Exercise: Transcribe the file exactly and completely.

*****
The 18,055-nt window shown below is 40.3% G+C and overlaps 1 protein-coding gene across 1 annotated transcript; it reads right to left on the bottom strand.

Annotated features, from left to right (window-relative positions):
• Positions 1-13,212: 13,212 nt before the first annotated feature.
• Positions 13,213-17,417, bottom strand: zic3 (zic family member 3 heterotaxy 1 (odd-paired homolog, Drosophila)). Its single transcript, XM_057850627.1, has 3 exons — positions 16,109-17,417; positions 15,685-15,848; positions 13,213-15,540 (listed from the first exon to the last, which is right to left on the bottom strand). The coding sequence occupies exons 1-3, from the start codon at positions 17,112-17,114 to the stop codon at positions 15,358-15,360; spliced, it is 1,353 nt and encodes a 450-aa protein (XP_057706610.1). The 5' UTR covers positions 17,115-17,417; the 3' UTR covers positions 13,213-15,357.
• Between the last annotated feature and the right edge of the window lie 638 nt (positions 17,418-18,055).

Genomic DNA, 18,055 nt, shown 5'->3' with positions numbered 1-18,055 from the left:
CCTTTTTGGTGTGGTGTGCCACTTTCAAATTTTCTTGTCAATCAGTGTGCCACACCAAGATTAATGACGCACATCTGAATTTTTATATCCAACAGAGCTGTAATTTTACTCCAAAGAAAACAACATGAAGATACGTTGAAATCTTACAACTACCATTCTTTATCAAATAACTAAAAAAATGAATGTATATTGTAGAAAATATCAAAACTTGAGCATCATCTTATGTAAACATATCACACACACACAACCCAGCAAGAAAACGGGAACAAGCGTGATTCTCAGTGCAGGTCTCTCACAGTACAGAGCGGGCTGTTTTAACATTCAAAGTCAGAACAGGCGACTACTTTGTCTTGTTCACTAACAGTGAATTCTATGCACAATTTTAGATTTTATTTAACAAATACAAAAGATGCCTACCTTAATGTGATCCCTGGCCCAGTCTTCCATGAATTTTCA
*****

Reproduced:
The 18,055-nt window shown below is 40.3% G+C and overlaps 1 protein-coding gene across 1 annotated transcript; it reads right to left on the bottom strand.

Annotated features, from left to right (window-relative positions):
• Positions 1-13,212: 13,212 nt before the first annotated feature.
• Positions 13,213-17,417, bottom strand: zic3 (zic family member 3 heterotaxy 1 (odd-paired homolog, Drosophila)). Its single transcript, XM_057850627.1, has 3 exons — positions 16,109-17,417; positions 15,685-15,848; positions 13,213-15,540 (listed from the first exon to the last, which is right to left on the bottom strand). The coding sequence occupies exons 1-3, from the start codon at positions 17,112-17,114 to the stop codon at positions 15,358-15,360; spliced, it is 1,353 nt and encodes a 450-aa protein (XP_057706610.1). The 5' UTR covers positions 17,115-17,417; the 3' UTR covers positions 13,213-15,357.
• Between the last annotated feature and the right edge of the window lie 638 nt (positions 17,418-18,055).

Genomic DNA, 18,055 nt, shown 5'->3' with positions numbered 1-18,055 from the left:
CCTTTTTGGTGTGGTGTGCCACTTTCAAATTTTCTTGTCAATCAGTGTGCCACACCAAGATTAATGACGCACATCTGAATTTTTATATCCAACAGAGCTGTAATTTTACTCCAAAGAAAACAACATGAAGATACGTTGAAATCTTACAACTACCATTCTTTATCAAATAACTAAAAAAATGAATGTATATTGTAGAAAATATCAAAACTTGAGCATCATCTTATGTAAACATATCACACACACACAACCCAGCAAGAAAACGGGAACAAGCGTGATTCTCAGTGCAGGTCTCTCACAGTACAGAGCGGGCTGTTTTAACATTCAAAGTCAGAACAGGCGACTACTTTGTCTTGTTCACTAACAGTGAATTCTATGCACAATTTTAGATTTTATTTAACAAATACAAAAGATGCCTACCTTAATGTGATCCCTGGCCCAGTCTTCCATGAATTTTCA